Sun Microsystems Inc.'s memorable slogan, "The network is the computer," turned out to be truer than any Sun marketeer could have expected. The Internet is the most important facet of computing today, but the protocol for exchanging information is still forming. Extensible Markup Language (XML) is certain to be the format of choice for business-to-business (B2B) communication, but XML documents alone don't solve the problem. Like-minded businesses must agree on formats for transactions or face isolation. The best way for a group of companies to agree on a data format is by choosing a publicly available Document Type Definition (DTD).

DTDs are used to define the grammar allowed within an XML file. While XML documents do not require a DTD to be considered well-formed, a DTD adds value to an XML document. It’s like adding a degree of type-safety to a flat file. Once an XML file and its DTD are parsed -- with a validating parser -- the data consumer is assured of the incoming data format. Even though today’s DTDs are a little weak on data types, a DTD-validated XML file is the best organizer of data that is both human and machine-readable.

The Open Applications Group Inc. (OAGI) is a non-profit group with members from enterprise software companies. One of OAGI’s goals is to provide standard DTDs that enable B2B communication, as well as data interchange between competing systems. To this end, OAGI recently published a set of public DTDs on their Web site (www.openapplications.org). Their DTDs and example XML files define an open interoperability programming interface for financials, human resources, manufacturing, logistics, and supply chain components. OAGI allows free download and use of the DTDs, providing that you sign a licensing agreement to preserve its property rights.

OAGI’s achievement is the first step to a world of connected businesses. For the past decade, the computing world steered toward synchronous distributed protocols such as CORBA and DCOM to link the world. While these technologies will have their place, the future lies with asynchronous messaging, such as MQSeries and MSMQ. The reason for the change is that the Internet raised our definition of a high-volume distributed system from thousands of users to millions of users. Message queuing can provide this super-scalability, which is something that no synchronous solution can do. XML messages, using a public DTD, provide the perfect package to send through the message queue’s pipeline.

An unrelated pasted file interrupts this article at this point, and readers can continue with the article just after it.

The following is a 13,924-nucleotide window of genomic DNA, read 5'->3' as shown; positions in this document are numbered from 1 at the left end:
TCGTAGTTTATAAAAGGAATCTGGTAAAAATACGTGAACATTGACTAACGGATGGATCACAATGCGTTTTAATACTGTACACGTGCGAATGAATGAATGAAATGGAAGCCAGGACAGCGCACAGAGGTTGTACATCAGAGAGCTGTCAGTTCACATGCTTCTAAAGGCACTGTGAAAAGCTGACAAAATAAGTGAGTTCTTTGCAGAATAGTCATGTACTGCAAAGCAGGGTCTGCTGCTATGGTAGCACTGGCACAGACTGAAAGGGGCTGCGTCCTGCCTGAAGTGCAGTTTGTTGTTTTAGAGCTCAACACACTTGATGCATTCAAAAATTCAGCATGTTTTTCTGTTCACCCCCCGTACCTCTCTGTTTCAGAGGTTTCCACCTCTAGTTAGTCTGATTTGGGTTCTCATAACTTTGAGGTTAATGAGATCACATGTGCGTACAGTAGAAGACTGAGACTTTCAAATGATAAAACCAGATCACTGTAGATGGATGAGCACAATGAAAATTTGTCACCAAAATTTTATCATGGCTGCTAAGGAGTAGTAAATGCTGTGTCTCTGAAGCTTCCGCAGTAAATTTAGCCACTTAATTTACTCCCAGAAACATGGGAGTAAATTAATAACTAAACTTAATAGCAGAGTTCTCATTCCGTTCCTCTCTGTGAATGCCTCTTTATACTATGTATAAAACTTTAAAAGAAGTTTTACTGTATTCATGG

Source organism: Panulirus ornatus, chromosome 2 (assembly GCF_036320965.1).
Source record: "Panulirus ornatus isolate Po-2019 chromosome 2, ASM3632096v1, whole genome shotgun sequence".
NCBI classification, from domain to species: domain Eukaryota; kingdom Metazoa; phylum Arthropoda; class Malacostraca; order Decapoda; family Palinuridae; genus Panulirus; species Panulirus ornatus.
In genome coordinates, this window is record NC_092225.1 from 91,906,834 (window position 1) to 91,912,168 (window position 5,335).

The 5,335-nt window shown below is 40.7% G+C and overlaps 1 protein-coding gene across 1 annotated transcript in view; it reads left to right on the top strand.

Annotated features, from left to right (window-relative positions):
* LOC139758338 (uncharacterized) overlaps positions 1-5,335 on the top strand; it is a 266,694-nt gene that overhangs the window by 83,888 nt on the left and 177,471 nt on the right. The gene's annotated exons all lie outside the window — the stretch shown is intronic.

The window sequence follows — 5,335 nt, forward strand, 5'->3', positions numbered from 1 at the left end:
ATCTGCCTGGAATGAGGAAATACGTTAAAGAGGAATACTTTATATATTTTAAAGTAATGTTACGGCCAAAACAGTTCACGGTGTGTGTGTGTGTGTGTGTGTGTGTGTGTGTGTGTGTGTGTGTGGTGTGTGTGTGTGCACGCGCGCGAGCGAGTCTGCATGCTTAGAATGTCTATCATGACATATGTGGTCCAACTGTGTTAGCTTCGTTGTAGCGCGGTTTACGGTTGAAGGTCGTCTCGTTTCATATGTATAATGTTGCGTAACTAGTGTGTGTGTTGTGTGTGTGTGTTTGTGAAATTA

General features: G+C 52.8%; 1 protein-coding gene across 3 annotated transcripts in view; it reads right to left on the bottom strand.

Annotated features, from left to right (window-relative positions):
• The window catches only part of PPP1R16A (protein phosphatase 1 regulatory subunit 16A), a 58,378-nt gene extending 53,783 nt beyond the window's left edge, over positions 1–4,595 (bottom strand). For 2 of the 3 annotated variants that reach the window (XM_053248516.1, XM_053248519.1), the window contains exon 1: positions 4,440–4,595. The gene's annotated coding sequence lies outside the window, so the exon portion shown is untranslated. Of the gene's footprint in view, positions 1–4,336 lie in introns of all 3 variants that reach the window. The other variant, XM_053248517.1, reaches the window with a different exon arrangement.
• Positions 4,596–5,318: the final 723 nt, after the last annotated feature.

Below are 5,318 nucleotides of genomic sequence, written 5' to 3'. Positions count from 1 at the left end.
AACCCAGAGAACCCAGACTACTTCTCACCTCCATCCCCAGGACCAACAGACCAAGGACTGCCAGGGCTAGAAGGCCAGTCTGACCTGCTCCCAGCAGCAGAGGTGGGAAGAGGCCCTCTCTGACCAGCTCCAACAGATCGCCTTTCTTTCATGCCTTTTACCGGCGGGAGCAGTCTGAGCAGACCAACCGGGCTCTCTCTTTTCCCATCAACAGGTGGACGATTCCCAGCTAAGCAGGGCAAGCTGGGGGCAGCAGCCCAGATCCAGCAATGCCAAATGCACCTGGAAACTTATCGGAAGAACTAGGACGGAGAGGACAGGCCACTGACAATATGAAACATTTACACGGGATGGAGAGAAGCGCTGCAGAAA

DTDs can improve the business-to-consumer relationship, as well. How many of you enjoy filling out forms? I know I recently decided on a loan broker because she promised to handle all the paperwork for me. I simply can’t stand repeating the same task I’ve done since I opened my first savings account as a tike. Enter DTDs. Once a majority of commercial Web sites agree on a DTD for customer information, you’ll be able to fill out an entire loan application -- on any loan site -- with a single cut-and-paste operation.

I’ve always been partial to the idea of an electronic wallet containing all of my personal information. The thought has also made me queasy, wondering how I could be sure that nobody was secretly extracting private information out of my e-wallet. Now imagine an e-wallet on your machine that lets you create a validated XML message containing just the information you select. The wallet could place the message on the clipboard for later use, ensuring that no one has direct access to your wallet. Because XML is human-readable, you could then paste the message onto a Web page and check it to make sure you’re not accidentally sending your credit card number or medical history. I’m pretty paranoid, but I think I’d be comfortable with this solution. Even more interesting, those of us who carry Palm or WinCE devices could enjoy portable automatic form completion.

We’re only seeing the tip of the iceberg. XML DTDs should do for electronic communication what high-level languages did for assembly language programmers: open up whole new worlds. --Eric Binary Anderson is a development manager at PeopleSoft's PeopleTools division (Pleasanton, Calif.) and has his own consulting business, Binary Solutions. Contact him at ebinary@yahoo.com.